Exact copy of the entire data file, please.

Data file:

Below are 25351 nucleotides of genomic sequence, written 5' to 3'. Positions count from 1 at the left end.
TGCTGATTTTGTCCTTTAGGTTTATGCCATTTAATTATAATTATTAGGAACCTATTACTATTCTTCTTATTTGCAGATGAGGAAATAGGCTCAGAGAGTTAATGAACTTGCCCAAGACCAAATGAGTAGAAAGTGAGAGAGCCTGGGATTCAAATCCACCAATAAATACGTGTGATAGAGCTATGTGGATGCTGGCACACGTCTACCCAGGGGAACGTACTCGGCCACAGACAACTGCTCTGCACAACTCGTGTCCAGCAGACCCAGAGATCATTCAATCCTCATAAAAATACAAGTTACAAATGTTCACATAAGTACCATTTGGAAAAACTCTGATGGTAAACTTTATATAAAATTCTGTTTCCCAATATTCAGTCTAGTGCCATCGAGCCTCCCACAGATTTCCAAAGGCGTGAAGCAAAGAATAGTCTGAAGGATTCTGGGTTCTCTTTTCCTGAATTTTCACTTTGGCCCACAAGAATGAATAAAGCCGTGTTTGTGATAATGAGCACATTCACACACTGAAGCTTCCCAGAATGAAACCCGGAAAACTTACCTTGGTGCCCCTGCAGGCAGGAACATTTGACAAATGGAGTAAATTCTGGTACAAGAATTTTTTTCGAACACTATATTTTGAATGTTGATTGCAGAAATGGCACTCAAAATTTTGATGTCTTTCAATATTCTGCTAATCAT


Below are 25351 nucleotides of genomic sequence, written 5' to 3'. Positions count from 1 at the left end.
TGCTGATTTTGTCCTTTAGGTTTATGCCATTTAATTATAATTATTAGGAACCTATTACTATTCTTCTTATTTGCAGATGAGGAAATAGGCTCAGAGAGTTAATGAACTTGCCCAAGACCAAATGAGTAGAAAGTGAGAGAGCCTGGGATTCAAATCCACCAATAAATACGTGTGATAGAGCTATGTGGATGCTGGCACACGTCTACCCAGGGGAACGTACTCGGCCACAGACAACTGCTCTGCACAACTCGTGTCCAGCAGACCCAGAGATCATTCAATCCTCATAAAAATACAAGTTACAAATGTTCACATAAGTACCATTTGGAAAAACTCTGATGGTAAACTTTATATAAAATTCTGTTTCCCAATATTCAGTCTAGTGCCATCGAGCCTCCCACAGATTTCCAAAGGCGTGAAGCAAAGAATAGTCTGAAGGATTCTGGGTTCTCTTTTCCTGAATTTTCACTTTGGCCCACAAGAATGAATAAAGCCGTGTTTGTGATAATGAGCACATTCACACACTGAAGCTTCCCAGAATGAAACCCGGAAAACTTACCTTGGTGCCCCTGCAGGCAGGAACATTTGACAAATGGAGTAAATTCTGGTACAAGAATTTTTTTCGAACACTATATTTTGAATGTTGATTGCAGAAATGGCACTCAAAATTTTGATGTCTTTCAATATTCTGCTAATCAT